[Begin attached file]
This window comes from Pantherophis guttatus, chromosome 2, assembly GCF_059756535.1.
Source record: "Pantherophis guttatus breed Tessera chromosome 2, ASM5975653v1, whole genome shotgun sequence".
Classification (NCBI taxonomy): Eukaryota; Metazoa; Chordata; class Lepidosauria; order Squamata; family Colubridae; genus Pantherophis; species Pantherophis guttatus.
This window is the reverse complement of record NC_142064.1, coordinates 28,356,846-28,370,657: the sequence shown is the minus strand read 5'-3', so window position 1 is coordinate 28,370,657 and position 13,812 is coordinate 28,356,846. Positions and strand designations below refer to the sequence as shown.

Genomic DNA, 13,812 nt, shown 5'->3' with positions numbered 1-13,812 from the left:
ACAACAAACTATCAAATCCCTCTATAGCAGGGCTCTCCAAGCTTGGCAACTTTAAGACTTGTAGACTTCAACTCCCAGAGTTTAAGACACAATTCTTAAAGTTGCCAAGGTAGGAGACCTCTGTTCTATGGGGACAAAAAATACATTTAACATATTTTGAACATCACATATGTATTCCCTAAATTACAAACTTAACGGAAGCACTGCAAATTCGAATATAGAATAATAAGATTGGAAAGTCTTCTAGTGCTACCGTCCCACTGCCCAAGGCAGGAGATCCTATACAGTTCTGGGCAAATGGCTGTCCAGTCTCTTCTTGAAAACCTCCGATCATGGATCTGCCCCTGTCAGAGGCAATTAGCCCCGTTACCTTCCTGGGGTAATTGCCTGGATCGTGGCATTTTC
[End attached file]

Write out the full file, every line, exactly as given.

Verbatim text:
This window comes from Pantherophis guttatus, chromosome 2, assembly GCF_059756535.1.
Source record: "Pantherophis guttatus breed Tessera chromosome 2, ASM5975653v1, whole genome shotgun sequence".
Classification (NCBI taxonomy): Eukaryota; Metazoa; Chordata; class Lepidosauria; order Squamata; family Colubridae; genus Pantherophis; species Pantherophis guttatus.
This window is the reverse complement of record NC_142064.1, coordinates 28,356,846-28,370,657: the sequence shown is the minus strand read 5'-3', so window position 1 is coordinate 28,370,657 and position 13,812 is coordinate 28,356,846. Positions and strand designations below refer to the sequence as shown.

Genomic DNA, 13,812 nt, shown 5'->3' with positions numbered 1-13,812 from the left:
ACAACAAACTATCAAATCCCTCTATAGCAGGGCTCTCCAAGCTTGGCAACTTTAAGACTTGTAGACTTCAACTCCCAGAGTTTAAGACACAATTCTTAAAGTTGCCAAGGTAGGAGACCTCTGTTCTATGGGGACAAAAAATACATTTAACATATTTTGAACATCACATATGTATTCCCTAAATTACAAACTTAACGGAAGCACTGCAAATTCGAATATAGAATAATAAGATTGGAAAGTCTTCTAGTGCTACCGTCCCACTGCCCAAGGCAGGAGATCCTATACAGTTCTGGGCAAATGGCTGTCCAGTCTCTTCTTGAAAACCTCCGATCATGGATCTGCCCCTGTCAGAGGCAATTAGCCCCGTTACCTTCCTGGGGTAATTGCCTGGATCGTGGCATTTTC